Sunday, July 26, 2009

One Child Left Behind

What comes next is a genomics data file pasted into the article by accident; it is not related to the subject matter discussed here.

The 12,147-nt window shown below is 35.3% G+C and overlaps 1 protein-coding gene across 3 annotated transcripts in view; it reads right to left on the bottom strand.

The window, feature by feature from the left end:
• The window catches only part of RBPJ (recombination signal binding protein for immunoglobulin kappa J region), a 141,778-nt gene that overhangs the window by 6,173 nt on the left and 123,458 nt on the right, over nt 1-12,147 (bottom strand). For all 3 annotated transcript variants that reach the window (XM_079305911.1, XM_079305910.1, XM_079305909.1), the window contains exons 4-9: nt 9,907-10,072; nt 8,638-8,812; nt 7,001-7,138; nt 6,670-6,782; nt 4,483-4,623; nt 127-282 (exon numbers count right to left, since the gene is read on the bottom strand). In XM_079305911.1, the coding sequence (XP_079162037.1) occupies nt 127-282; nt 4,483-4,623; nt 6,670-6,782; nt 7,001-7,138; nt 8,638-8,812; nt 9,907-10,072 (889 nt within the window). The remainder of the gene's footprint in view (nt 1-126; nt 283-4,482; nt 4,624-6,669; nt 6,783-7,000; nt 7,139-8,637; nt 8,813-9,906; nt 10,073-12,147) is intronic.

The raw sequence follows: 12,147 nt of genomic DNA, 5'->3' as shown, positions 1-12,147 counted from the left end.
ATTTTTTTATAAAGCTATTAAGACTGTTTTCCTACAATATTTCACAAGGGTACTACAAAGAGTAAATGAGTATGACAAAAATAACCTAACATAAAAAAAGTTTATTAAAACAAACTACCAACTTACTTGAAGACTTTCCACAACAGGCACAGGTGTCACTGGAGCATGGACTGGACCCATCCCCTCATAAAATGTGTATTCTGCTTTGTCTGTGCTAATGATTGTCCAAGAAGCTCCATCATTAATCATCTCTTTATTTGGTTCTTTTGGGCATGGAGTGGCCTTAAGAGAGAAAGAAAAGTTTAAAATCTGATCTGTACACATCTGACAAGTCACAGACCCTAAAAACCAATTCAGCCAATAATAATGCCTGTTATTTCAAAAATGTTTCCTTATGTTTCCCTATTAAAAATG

Hey, I'm a teacher! It's a play on words. But not entirely because I have been left behind. Now remember all the hoo-haw about the woman who dropped off her teenage girls and left them to sort out their differences away from the backseat? She got a lot of crap, and yet how many of us mothers can really relate to that? I've been in a car accident because my now 17-yr-old could not handle sitting in a carseat. She'd fuss and scream, so I'm driving while turning to console her (that's a nice way of saying to get her to stop screaming!) and BLAM! Rear end. That's back in the day when insurance wasn't a requirement so that one was on her insurance company (she is paying those premiums for a reason...) Not to mention I was twenty and a child myself. That's besides the point--we've all wanted to drop off our children! Many years ago small children were required to work to pay for their family's needs, girls were sold off to marriage before their armpit hair grew to its fullness to require shaving, and children were expected to behave at all times around adults. Nowadays, kids are sheltered and overprotected, and mostly for good reason. I'm not slamming that...but she left two older girls pretty close to their house in their community in which they were comfortable and familiar. Well, I don't know all the specifics, what I DO know is that it shouldn't have made national news. The woman had to decide if she should drive into the light pole or drop off the cats fighting in the back of the car. She went with Option B and spent 15 minutes of fame being ridiculed. Oh brother. Let me at those little girls! They don't even know what it meant to be dropped off in MY day...I say that like it was so long ago--but I guess that's all relative. Picture it--I'm about 9 or 10 and my sister is 15 months younger (yeah, that's a WHOLE other blog about dealing with losing all the attention after a measly 15 months)...and we did not get along. My dad threatened to pull over all the time. It got to where we'd go 'yeah yeah' and then, 'where were we sister dear?' bwaaaah! But on one particular day my father had had enough. It was just the two of us at the time instead of all five of us siblings. We were in Utah where his family lived and we visited every year. I remember driving through this run down town that looked like the people were so desperate for outsiders that they'd make you mayor for showing up to use their gas pumps. My sister and I were tangled in all out war on each other when my dad cut across the lines and pulled into some dusty parking lot in front of a wooden store (do they make stores all wooden any more?) and said, 'get out.' My sister and I were quiet, waiting him out and figuring out our next move on each other. Car didn't move. 'go on, get out!' we looked at each this for real? We shrugged at each other and slowly removed ourselves from his vehicle with utter reluctance considering our surroundings. Now, if he had said this in front of a McDonald's I could have pulled some 'poor me' stunt and had cheeseburgers until my mom sent him back for us. But NOOOOO, in the middle of nowhere. nowhere where where where (are you getting the echo effect?) Once the last bit of my shoe exited the car and the door slammed behind me he sped off. Picture tumbleweeds wheeling by, frogs croaking, banjos playing and that's the scene around me. Even if I did play orphan girl and tried to sponge money off the locals, they'd still have made me mayor and then not given me a dime that they didn't but wished they had. We stood there, side by side, watching down the road for any life let alone a sign that he was returning. Quiet...even the locals were too bored with their nothing town to make a fuss over the two lonely children abandoned by their father. Nowadays, we'd have made headlines. We would be fighting the paparazzi just to get to the payphone to call for a ride. No, not that time people backed up my father's decision to take Option B. In fact, they wouldn't have expected nor accepted anything less. We stood there until we realized he wasn't coming back. We found a wood (of course, right?) bench to park our seats, praying we didn't stand up to find splinters in our behinds. I don't know how long we sat there, probably until the good angel on my dad's shoulder finally pulled the halo around the mouth of the bad angel to shut him up and talked my dad into turning around to retrieve his daughters. In any case, the ride back to grandma's was awfully quiet and we survived the lesson. Now where are my fifteen minutes?

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